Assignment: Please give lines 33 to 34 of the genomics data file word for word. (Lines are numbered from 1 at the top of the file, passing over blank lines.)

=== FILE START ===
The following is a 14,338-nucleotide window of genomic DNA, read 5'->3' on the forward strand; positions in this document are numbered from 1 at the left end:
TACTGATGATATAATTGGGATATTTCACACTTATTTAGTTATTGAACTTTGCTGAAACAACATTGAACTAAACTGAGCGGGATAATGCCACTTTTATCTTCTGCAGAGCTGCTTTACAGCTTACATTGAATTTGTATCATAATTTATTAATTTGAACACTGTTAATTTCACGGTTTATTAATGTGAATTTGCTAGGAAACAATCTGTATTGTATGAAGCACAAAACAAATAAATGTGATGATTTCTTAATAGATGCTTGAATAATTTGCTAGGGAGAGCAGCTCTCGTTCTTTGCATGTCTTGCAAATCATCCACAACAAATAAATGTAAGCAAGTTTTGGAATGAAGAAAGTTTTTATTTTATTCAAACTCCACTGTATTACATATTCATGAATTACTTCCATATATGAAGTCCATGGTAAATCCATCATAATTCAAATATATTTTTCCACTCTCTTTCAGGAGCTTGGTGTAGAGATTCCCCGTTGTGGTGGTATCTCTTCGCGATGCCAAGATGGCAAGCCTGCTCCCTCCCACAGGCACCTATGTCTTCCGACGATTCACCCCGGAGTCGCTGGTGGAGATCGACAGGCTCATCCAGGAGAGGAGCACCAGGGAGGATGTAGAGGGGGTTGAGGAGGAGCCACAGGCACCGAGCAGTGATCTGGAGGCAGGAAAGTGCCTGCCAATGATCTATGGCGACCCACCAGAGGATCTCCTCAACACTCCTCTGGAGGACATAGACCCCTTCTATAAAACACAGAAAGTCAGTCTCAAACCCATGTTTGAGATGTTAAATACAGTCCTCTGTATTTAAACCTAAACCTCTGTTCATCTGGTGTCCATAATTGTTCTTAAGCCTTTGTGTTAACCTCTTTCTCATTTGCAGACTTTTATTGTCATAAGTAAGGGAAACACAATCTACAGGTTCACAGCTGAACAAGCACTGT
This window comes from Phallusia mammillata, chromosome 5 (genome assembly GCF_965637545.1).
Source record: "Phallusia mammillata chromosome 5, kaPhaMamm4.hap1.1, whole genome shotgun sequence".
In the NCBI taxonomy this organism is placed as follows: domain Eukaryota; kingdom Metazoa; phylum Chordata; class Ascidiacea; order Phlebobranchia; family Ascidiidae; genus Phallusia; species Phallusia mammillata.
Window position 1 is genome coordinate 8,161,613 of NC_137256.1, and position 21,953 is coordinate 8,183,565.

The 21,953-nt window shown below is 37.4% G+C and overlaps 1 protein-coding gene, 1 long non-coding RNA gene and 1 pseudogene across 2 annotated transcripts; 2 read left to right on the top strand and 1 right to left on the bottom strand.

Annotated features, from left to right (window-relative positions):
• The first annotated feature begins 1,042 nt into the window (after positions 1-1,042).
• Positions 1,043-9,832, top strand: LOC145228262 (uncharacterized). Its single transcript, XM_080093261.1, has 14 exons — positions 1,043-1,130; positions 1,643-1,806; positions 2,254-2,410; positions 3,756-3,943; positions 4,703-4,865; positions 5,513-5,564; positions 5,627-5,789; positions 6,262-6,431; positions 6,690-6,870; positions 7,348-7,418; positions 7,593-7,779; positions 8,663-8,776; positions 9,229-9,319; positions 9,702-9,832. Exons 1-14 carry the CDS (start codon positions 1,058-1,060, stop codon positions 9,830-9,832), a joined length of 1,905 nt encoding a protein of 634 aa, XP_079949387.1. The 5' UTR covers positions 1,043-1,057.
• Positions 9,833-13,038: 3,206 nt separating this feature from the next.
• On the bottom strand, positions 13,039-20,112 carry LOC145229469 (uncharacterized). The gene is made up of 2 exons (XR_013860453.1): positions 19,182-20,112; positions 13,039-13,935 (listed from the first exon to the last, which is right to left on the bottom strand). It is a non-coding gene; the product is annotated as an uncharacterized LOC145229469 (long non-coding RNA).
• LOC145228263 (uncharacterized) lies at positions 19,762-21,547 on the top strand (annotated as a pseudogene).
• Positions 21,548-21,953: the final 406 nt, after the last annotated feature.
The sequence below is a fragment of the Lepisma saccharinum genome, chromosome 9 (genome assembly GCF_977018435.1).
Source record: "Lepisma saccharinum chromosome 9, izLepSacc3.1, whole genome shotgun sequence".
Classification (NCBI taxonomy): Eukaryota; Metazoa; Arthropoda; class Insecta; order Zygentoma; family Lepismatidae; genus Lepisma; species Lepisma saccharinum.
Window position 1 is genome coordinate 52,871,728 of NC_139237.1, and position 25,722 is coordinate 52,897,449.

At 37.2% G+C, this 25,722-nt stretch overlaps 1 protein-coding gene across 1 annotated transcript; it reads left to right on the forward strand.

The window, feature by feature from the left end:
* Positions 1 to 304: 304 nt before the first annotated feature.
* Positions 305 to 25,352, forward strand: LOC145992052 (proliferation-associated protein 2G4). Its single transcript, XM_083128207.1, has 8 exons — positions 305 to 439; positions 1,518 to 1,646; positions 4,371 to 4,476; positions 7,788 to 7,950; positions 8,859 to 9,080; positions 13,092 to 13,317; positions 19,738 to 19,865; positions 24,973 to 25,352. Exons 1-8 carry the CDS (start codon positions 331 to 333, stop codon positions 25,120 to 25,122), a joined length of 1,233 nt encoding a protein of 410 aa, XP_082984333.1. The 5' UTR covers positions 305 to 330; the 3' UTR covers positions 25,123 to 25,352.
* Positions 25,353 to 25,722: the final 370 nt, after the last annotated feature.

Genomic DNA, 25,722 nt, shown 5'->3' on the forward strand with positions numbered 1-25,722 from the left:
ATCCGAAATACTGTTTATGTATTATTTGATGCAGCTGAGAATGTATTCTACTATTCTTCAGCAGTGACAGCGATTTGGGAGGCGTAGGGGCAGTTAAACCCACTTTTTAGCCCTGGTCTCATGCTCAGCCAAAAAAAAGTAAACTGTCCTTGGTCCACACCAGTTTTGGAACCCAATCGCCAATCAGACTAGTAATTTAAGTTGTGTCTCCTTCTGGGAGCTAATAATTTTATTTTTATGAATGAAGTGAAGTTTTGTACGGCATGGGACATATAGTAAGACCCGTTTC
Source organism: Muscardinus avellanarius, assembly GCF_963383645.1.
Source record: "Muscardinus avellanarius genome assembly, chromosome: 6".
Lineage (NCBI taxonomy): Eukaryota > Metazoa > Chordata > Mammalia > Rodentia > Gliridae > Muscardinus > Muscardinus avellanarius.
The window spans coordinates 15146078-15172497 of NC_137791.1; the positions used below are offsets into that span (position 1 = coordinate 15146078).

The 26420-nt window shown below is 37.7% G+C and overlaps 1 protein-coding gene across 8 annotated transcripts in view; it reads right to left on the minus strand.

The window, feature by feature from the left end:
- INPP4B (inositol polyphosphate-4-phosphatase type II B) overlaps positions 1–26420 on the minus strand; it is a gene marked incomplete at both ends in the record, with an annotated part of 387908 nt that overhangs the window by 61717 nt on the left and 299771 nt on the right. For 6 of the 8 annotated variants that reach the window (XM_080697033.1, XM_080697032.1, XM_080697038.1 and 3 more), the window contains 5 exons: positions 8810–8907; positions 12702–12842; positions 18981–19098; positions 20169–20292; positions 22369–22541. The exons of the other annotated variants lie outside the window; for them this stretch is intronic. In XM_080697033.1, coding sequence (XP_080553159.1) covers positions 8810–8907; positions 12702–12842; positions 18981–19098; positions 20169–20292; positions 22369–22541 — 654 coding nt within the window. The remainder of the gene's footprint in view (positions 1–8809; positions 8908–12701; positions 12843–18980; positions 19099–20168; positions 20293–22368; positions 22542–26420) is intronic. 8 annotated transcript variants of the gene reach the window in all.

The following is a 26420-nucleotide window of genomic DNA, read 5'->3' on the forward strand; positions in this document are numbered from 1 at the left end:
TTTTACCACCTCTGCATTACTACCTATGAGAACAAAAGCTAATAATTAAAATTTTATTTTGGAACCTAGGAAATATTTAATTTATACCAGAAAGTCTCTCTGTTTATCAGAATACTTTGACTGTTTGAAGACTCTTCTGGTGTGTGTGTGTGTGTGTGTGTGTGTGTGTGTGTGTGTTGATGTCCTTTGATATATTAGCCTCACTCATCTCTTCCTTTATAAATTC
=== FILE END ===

The following is a 26420-nucleotide window of genomic DNA, read 5'->3' on the forward strand; positions in this document are numbered from 1 at the left end:
TTTTACCACCTCTGCATTACTACCTATGAGAACAAAAGCTAATAATTAAAATTTTATTTTGGAACCTAGGAAATATTTAATTTATACCAGAAAGTCTCTCTGTTTATCAGAATACTTTGACTGTTTGAAGACTCTTCTGGTGTGTGTGTGTGTGTGTGTGTGTGTGTGTGTGTGTGTTGATGTCCTTTGATATATTAGCCTCACTCATCTCTTCCTTTATAAATTC